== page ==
I would like to thank seminar participants at the 1996 ASSA meetings for comments on an early draft, as well as more recent seminar participants at Virginaia Commonwealth University and William and Mary and the anonymous referees. Any remaining errors are my own.
EXAMINING THE WAGE DIFFERENTIAL FOR MARRIED AND COHABITING MEN
Version of Record online: 26 MAR 2007
Volume 40, Issue 2, pages 199–212, April 2002
How to Cite
Stratton, L. S. (2002), EXAMINING THE WAGE DIFFERENTIAL FOR MARRIED AND COHABITING MEN. Economic Inquiry, 40: 199–212. doi: 10.1093/ei/40.2.199
- Issue online: 26 MAR 2007
- Version of Record online: 26 MAR 2007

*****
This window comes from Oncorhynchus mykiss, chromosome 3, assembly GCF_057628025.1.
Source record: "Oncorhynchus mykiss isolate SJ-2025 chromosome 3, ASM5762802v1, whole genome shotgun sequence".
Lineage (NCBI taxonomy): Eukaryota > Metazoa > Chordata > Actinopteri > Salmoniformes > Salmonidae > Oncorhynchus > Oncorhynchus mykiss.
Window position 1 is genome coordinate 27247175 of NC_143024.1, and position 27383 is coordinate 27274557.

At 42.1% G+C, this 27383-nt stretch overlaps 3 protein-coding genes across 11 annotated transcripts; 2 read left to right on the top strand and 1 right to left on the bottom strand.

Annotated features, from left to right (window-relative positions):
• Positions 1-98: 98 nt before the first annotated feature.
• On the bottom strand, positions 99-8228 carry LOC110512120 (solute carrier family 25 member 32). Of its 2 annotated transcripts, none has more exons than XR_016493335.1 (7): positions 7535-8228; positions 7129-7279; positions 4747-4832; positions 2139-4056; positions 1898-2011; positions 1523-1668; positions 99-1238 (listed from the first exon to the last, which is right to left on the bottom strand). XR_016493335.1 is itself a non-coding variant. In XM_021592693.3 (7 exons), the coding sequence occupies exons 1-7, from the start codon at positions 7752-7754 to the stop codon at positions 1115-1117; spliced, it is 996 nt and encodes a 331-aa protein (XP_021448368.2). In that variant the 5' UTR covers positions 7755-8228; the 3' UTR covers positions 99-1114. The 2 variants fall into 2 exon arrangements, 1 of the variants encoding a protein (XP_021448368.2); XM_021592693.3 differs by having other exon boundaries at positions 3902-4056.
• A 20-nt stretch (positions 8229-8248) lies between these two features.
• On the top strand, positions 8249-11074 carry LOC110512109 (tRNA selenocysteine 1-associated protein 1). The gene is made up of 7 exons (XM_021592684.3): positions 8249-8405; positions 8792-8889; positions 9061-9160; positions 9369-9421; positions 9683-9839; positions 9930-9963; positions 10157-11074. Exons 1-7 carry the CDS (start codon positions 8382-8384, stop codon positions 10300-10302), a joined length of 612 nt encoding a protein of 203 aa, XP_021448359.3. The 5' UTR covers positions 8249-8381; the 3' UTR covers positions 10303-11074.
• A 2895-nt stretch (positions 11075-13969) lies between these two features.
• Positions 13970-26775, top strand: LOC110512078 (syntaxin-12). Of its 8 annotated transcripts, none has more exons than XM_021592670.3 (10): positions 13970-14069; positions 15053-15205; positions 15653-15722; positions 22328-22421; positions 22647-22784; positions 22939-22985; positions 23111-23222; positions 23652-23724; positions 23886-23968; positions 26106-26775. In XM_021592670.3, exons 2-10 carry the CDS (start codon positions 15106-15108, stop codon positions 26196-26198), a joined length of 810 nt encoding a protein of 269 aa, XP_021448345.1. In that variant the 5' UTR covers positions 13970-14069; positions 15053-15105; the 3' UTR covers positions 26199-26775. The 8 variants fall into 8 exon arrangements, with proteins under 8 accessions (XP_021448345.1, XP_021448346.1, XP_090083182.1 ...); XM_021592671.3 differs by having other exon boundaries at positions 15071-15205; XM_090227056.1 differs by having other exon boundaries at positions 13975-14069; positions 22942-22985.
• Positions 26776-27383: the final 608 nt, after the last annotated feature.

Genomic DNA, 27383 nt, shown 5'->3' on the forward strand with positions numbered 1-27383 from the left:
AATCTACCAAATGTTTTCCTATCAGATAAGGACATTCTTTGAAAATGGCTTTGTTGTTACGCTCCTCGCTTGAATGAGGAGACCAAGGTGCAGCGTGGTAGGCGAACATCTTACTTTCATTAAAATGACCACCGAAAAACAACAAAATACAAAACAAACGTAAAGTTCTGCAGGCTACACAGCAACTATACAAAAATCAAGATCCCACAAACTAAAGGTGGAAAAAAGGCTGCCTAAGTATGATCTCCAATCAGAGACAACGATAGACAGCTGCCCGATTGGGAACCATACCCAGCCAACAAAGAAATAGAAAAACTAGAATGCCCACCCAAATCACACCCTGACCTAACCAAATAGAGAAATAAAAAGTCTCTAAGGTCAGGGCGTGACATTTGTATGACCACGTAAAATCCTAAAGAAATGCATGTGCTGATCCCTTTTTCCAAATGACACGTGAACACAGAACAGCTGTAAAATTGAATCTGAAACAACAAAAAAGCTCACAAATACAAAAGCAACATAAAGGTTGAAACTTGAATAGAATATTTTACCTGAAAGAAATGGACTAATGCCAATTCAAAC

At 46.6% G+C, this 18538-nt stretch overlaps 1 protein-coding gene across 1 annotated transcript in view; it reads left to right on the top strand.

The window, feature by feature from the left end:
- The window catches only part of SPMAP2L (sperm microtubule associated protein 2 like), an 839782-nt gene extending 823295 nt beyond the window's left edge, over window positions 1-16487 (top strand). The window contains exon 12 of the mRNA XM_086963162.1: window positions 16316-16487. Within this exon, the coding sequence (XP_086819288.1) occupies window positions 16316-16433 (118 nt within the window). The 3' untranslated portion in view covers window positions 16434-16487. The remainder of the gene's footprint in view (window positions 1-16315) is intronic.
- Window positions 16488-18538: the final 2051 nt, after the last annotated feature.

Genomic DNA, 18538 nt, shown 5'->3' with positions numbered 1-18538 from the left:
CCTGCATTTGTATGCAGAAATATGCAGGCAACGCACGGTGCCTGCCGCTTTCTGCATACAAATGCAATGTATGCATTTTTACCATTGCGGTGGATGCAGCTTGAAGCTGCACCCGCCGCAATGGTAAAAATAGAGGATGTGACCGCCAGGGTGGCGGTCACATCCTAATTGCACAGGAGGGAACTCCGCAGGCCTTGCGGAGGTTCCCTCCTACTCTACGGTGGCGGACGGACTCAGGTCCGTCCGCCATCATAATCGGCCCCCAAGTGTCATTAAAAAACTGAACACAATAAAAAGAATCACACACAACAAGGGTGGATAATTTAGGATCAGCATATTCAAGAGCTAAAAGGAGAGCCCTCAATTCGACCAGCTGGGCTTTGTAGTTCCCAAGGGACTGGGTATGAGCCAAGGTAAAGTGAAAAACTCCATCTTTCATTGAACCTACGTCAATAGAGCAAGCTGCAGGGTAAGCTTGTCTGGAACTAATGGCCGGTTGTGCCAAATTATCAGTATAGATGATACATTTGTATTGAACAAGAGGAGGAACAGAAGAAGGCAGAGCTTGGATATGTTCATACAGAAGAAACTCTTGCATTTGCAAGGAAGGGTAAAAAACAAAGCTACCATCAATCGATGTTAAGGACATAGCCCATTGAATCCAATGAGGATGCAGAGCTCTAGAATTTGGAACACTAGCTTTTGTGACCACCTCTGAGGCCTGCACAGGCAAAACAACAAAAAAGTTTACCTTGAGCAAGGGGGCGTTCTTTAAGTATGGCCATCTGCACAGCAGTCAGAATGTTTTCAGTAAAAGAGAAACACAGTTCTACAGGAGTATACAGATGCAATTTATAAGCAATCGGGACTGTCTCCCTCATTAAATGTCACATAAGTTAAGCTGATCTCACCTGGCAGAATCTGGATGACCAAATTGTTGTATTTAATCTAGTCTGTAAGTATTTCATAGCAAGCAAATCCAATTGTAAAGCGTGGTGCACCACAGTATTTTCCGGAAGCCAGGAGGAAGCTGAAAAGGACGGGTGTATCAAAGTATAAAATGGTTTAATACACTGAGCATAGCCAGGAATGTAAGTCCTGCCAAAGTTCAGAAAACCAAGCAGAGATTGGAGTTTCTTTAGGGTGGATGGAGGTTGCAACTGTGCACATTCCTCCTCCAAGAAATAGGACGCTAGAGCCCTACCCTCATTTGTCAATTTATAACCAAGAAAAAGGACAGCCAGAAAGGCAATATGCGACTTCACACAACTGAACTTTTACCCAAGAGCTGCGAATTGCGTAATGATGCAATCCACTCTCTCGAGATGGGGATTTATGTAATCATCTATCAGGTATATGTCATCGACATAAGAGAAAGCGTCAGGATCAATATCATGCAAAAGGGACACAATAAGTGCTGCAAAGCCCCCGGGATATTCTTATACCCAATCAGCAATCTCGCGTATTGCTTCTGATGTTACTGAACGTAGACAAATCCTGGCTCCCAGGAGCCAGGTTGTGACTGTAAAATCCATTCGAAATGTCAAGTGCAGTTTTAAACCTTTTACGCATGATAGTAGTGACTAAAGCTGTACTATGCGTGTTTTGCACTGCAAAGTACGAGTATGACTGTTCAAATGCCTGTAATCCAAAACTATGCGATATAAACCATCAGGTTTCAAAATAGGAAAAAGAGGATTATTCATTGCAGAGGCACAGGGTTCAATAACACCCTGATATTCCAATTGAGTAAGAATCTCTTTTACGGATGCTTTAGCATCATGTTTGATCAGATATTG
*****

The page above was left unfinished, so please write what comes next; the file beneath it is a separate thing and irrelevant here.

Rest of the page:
Wage analyses indicate that married and cohabiting men earn more than do single, noncohabiting men. This article examines the nature of these wage differentials using data from the National Survey of Families and Households. Results indicate that the marital and cohabitation differentials are quite distinct. The higher wage observed for cohabiting men is driven primarily by selection and is eliminated by first differencing, but the higher wage observed for married men (and perhaps long-term cohabiters) arises largely because of differential wage growth. Wages appear to rise more rapidly following marriage.